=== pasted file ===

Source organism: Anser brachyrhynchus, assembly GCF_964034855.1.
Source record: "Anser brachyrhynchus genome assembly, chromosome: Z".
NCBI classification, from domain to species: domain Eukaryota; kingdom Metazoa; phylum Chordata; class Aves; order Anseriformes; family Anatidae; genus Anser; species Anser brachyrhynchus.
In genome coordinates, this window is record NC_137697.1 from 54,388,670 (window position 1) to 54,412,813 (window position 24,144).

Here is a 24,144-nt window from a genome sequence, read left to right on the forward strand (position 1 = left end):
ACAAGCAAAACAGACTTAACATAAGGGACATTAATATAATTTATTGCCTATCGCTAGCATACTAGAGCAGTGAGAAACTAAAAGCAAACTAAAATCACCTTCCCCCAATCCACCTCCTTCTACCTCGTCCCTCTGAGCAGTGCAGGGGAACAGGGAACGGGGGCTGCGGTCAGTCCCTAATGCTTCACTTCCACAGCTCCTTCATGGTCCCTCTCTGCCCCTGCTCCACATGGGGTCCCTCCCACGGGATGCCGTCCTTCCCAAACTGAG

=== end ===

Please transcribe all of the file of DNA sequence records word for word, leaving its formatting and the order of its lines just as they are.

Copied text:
Source organism: Anser brachyrhynchus, assembly GCF_964034855.1.
Source record: "Anser brachyrhynchus genome assembly, chromosome: Z".
NCBI classification, from domain to species: domain Eukaryota; kingdom Metazoa; phylum Chordata; class Aves; order Anseriformes; family Anatidae; genus Anser; species Anser brachyrhynchus.
In genome coordinates, this window is record NC_137697.1 from 54,388,670 (window position 1) to 54,412,813 (window position 24,144).

Here is a 24,144-nt window from a genome sequence, read left to right on the forward strand (position 1 = left end):
ACAAGCAAAACAGACTTAACATAAGGGACATTAATATAATTTATTGCCTATCGCTAGCATACTAGAGCAGTGAGAAACTAAAAGCAAACTAAAATCACCTTCCCCCAATCCACCTCCTTCTACCTCGTCCCTCTGAGCAGTGCAGGGGAACAGGGAACGGGGGCTGCGGTCAGTCCCTAATGCTTCACTTCCACAGCTCCTTCATGGTCCCTCTCTGCCCCTGCTCCACATGGGGTCCCTCCCACGGGATGCCGTCCTTCCCAAACTGAG